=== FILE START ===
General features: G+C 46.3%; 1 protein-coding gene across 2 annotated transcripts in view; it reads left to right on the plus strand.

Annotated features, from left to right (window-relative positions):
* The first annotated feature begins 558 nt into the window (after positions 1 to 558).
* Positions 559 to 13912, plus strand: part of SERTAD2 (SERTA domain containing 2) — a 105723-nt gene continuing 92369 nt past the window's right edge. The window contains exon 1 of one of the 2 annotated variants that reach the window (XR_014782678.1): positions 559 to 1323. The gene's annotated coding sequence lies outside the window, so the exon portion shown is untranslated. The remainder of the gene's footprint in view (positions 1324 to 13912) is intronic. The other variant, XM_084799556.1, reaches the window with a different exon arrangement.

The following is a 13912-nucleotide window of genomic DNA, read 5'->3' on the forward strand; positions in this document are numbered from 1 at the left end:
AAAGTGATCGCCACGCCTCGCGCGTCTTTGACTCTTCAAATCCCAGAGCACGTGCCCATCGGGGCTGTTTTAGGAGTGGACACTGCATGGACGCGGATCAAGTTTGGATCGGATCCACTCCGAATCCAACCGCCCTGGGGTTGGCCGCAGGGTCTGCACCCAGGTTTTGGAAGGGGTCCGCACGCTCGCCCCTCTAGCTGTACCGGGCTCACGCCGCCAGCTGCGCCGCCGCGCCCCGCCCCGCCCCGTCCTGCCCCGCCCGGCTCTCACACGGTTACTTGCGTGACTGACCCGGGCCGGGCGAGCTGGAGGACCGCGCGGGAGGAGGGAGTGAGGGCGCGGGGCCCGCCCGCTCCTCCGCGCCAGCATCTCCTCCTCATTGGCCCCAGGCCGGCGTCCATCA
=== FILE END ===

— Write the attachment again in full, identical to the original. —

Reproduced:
General features: G+C 46.3%; 1 protein-coding gene across 2 annotated transcripts in view; it reads left to right on the plus strand.

Annotated features, from left to right (window-relative positions):
* The first annotated feature begins 558 nt into the window (after positions 1 to 558).
* Positions 559 to 13912, plus strand: part of SERTAD2 (SERTA domain containing 2) — a 105723-nt gene continuing 92369 nt past the window's right edge. The window contains exon 1 of one of the 2 annotated variants that reach the window (XR_014782678.1): positions 559 to 1323. The gene's annotated coding sequence lies outside the window, so the exon portion shown is untranslated. The remainder of the gene's footprint in view (positions 1324 to 13912) is intronic. The other variant, XM_084799556.1, reaches the window with a different exon arrangement.

The following is a 13912-nucleotide window of genomic DNA, read 5'->3' on the forward strand; positions in this document are numbered from 1 at the left end:
AAAGTGATCGCCACGCCTCGCGCGTCTTTGACTCTTCAAATCCCAGAGCACGTGCCCATCGGGGCTGTTTTAGGAGTGGACACTGCATGGACGCGGATCAAGTTTGGATCGGATCCACTCCGAATCCAACCGCCCTGGGGTTGGCCGCAGGGTCTGCACCCAGGTTTTGGAAGGGGTCCGCACGCTCGCCCCTCTAGCTGTACCGGGCTCACGCCGCCAGCTGCGCCGCCGCGCCCCGCCCCGCCCCGTCCTGCCCCGCCCGGCTCTCACACGGTTACTTGCGTGACTGACCCGGGCCGGGCGAGCTGGAGGACCGCGCGGGAGGAGGGAGTGAGGGCGCGGGGCCCGCCCGCTCCTCCGCGCCAGCATCTCCTCCTCATTGGCCCCAGGCCGGCGTCCATCA